Date of Award


Document Type


Degree Name

Doctor of Philosophy (PhD)


Computer Science

First Advisor

Doris L. Carver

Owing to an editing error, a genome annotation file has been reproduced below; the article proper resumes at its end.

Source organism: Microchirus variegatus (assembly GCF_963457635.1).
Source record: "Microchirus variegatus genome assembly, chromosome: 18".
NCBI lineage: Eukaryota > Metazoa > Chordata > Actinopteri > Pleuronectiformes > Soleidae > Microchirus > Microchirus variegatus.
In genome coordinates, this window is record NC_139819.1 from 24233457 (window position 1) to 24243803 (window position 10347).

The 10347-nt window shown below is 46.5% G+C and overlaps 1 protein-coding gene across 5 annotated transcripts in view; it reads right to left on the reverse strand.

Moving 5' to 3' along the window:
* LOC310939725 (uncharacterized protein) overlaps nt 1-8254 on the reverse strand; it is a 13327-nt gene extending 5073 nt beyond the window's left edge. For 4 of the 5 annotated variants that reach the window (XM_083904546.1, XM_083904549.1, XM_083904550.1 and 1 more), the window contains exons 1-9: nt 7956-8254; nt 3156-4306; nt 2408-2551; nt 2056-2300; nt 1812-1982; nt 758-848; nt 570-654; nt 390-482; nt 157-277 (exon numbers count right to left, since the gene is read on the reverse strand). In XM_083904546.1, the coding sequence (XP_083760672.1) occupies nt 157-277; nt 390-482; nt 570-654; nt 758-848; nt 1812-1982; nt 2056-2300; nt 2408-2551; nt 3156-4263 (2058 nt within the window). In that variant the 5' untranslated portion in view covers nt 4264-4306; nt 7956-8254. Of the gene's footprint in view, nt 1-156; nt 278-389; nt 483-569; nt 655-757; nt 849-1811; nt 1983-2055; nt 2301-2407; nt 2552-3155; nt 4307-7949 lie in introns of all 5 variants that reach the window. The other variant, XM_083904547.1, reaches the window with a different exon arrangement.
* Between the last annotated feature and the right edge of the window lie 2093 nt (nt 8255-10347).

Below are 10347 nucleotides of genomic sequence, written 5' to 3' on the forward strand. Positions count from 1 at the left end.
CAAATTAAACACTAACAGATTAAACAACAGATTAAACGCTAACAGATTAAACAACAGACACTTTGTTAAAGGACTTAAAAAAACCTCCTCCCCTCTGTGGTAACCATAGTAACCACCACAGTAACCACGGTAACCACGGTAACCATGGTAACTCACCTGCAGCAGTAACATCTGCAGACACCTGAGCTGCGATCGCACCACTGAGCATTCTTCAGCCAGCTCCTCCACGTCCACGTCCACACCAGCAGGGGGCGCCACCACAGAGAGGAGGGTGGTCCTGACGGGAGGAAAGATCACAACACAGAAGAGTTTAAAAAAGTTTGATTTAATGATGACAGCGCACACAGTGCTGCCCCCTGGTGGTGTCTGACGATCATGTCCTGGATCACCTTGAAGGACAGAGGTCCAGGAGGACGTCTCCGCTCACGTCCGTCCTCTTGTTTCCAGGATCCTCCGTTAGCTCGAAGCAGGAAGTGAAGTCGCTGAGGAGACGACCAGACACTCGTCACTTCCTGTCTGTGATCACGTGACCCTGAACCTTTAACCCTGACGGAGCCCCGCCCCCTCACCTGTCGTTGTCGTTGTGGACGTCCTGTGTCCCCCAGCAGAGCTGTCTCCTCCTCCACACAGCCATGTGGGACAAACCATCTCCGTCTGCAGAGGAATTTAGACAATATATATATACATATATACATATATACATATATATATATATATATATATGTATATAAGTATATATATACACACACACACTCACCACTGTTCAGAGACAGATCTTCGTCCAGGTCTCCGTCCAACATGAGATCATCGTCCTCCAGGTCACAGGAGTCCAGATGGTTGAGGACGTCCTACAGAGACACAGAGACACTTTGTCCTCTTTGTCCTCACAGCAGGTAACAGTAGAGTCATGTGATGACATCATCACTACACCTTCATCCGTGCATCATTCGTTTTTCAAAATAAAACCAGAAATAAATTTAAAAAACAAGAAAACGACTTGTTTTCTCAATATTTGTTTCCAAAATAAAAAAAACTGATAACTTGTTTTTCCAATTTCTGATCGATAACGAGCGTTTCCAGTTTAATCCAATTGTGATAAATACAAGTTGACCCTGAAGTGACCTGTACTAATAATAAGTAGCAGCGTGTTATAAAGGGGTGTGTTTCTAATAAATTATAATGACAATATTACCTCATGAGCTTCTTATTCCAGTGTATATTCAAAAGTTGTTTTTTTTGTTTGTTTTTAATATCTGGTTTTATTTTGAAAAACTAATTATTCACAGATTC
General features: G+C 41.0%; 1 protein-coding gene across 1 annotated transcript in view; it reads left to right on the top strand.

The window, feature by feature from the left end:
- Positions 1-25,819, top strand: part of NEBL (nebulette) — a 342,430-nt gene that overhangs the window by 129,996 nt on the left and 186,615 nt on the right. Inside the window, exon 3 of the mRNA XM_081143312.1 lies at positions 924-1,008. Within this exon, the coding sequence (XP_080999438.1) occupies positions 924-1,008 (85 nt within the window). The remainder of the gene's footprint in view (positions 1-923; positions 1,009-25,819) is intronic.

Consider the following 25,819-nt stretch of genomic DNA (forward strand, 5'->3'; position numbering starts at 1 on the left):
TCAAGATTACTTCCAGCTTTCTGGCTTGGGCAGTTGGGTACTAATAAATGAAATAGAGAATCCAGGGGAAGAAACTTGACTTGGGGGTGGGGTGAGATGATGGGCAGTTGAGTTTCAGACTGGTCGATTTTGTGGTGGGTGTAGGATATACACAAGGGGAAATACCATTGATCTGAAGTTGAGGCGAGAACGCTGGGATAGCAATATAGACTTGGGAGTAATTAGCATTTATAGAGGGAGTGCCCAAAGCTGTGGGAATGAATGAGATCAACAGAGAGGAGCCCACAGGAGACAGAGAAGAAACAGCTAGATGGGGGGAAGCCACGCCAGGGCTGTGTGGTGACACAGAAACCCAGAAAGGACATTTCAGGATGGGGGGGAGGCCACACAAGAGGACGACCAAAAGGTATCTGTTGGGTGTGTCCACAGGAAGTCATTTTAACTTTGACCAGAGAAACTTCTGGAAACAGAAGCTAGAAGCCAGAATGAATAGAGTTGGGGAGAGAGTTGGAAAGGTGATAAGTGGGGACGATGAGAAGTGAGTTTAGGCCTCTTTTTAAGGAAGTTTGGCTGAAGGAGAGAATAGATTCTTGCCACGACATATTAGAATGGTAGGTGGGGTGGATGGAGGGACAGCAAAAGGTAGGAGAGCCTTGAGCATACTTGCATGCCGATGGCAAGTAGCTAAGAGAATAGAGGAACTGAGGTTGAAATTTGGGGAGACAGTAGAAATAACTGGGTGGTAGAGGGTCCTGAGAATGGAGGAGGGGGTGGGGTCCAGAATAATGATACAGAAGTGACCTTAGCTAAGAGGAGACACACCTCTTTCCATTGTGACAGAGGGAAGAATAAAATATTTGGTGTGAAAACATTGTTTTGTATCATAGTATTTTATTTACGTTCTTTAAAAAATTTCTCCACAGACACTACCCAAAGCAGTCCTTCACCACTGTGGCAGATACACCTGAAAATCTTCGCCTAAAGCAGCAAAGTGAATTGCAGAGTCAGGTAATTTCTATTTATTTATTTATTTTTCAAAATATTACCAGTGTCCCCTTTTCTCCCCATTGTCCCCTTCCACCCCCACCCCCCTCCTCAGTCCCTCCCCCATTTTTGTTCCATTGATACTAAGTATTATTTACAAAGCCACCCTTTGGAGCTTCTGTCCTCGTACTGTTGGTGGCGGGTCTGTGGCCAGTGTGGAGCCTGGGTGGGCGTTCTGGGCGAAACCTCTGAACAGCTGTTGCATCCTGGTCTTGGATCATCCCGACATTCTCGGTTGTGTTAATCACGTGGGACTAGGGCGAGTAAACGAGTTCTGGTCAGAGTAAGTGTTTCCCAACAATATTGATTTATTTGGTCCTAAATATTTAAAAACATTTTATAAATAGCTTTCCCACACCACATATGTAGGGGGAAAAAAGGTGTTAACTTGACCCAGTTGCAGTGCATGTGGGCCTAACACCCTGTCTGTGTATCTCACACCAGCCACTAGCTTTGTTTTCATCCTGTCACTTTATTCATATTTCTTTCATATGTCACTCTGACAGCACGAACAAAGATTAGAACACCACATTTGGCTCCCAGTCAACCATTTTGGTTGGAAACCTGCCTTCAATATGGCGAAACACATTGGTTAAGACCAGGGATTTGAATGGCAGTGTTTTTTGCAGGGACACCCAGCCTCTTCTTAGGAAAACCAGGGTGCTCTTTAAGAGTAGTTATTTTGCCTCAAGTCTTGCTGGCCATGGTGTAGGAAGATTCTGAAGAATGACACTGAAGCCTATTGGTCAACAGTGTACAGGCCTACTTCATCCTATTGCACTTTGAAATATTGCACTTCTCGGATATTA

For a given set of planar points S, the convex hull of S, CH(S), is defined to be a list of ordered points which represents the smallest convex polygon that contains all of the points. The convex hull problem, one of the most important problems in computational geometry, has many applications in areas such as computer graphics, simulation and pattern recognition. There are two strategies used in designing parallel convex hull algorithms. One strategy is the divide-and-conquer paradigm. The disadvantage to this strategy is that the recursive merge step is complicated and difficult to implement on current parallel machines. The second strategy is to parallelize sequential convex hull algorithms. The algorithms designed using the second strategy are often iterative algorithms which can be more easily implemented on the current parallel machines. This research focuses on designing parallel convex hull algorithms using the second strategy because we intend to facilitate the implementation of the newly designed algorithms on massively parallel machines. We first design a sequential algorithm for constructing a convex hull of a simple polygon, which is a special case of a set of planar points. This optimal algorithm is extended to handle a set of planar points without increasing the time complexity. Next, the sequential algorithm is converted for linear array and two or more dimensional mesh-array architectures. The algorithms for the case where the number of points is greater than the number of processors is also addressed. Each of the algorithms developed is optimal. To analyze the performance of the algorithms compared to previous algorithms, a system called the Parallel Convex Hull Simulation System was developed. The results of the analysis indicate that the new algorithms exhibit better performance than previous algorithms.